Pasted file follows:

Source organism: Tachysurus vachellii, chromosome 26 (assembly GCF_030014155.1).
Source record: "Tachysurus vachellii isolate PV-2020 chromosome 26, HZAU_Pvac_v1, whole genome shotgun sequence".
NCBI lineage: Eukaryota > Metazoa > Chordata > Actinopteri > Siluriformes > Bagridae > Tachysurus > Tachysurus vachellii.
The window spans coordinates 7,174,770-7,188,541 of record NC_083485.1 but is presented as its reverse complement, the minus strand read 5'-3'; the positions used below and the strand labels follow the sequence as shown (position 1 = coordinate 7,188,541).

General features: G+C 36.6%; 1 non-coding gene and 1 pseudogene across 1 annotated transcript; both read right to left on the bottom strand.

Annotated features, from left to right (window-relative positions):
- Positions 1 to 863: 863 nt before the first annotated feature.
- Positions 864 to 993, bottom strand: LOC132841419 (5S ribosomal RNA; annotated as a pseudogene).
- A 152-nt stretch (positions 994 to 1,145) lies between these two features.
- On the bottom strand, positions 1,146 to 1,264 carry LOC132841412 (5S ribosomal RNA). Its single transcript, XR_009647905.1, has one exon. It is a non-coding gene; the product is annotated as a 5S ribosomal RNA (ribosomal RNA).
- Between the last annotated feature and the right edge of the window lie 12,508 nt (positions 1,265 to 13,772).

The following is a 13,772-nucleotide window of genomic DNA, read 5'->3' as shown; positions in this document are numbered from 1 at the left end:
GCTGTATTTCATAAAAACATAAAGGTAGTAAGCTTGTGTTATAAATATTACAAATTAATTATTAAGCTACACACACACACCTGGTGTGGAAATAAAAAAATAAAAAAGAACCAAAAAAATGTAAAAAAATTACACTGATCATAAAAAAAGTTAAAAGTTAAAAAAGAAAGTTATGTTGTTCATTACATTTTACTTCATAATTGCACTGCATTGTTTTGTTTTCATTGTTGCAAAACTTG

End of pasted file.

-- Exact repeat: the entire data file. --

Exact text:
Source organism: Tachysurus vachellii, chromosome 26 (assembly GCF_030014155.1).
Source record: "Tachysurus vachellii isolate PV-2020 chromosome 26, HZAU_Pvac_v1, whole genome shotgun sequence".
NCBI lineage: Eukaryota > Metazoa > Chordata > Actinopteri > Siluriformes > Bagridae > Tachysurus > Tachysurus vachellii.
The window spans coordinates 7,174,770-7,188,541 of record NC_083485.1 but is presented as its reverse complement, the minus strand read 5'-3'; the positions used below and the strand labels follow the sequence as shown (position 1 = coordinate 7,188,541).

General features: G+C 36.6%; 1 non-coding gene and 1 pseudogene across 1 annotated transcript; both read right to left on the bottom strand.

Annotated features, from left to right (window-relative positions):
- Positions 1 to 863: 863 nt before the first annotated feature.
- Positions 864 to 993, bottom strand: LOC132841419 (5S ribosomal RNA; annotated as a pseudogene).
- A 152-nt stretch (positions 994 to 1,145) lies between these two features.
- On the bottom strand, positions 1,146 to 1,264 carry LOC132841412 (5S ribosomal RNA). Its single transcript, XR_009647905.1, has one exon. It is a non-coding gene; the product is annotated as a 5S ribosomal RNA (ribosomal RNA).
- Between the last annotated feature and the right edge of the window lie 12,508 nt (positions 1,265 to 13,772).

The following is a 13,772-nucleotide window of genomic DNA, read 5'->3' as shown; positions in this document are numbered from 1 at the left end:
GCTGTATTTCATAAAAACATAAAGGTAGTAAGCTTGTGTTATAAATATTACAAATTAATTATTAAGCTACACACACACACCTGGTGTGGAAATAAAAAAATAAAAAAGAACCAAAAAAATGTAAAAAAATTACACTGATCATAAAAAAAGTTAAAAGTTAAAAAAGAAAGTTATGTTGTTCATTACATTTTACTTCATAATTGCACTGCATTGTTTTGTTTTCATTGTTGCAAAACTTG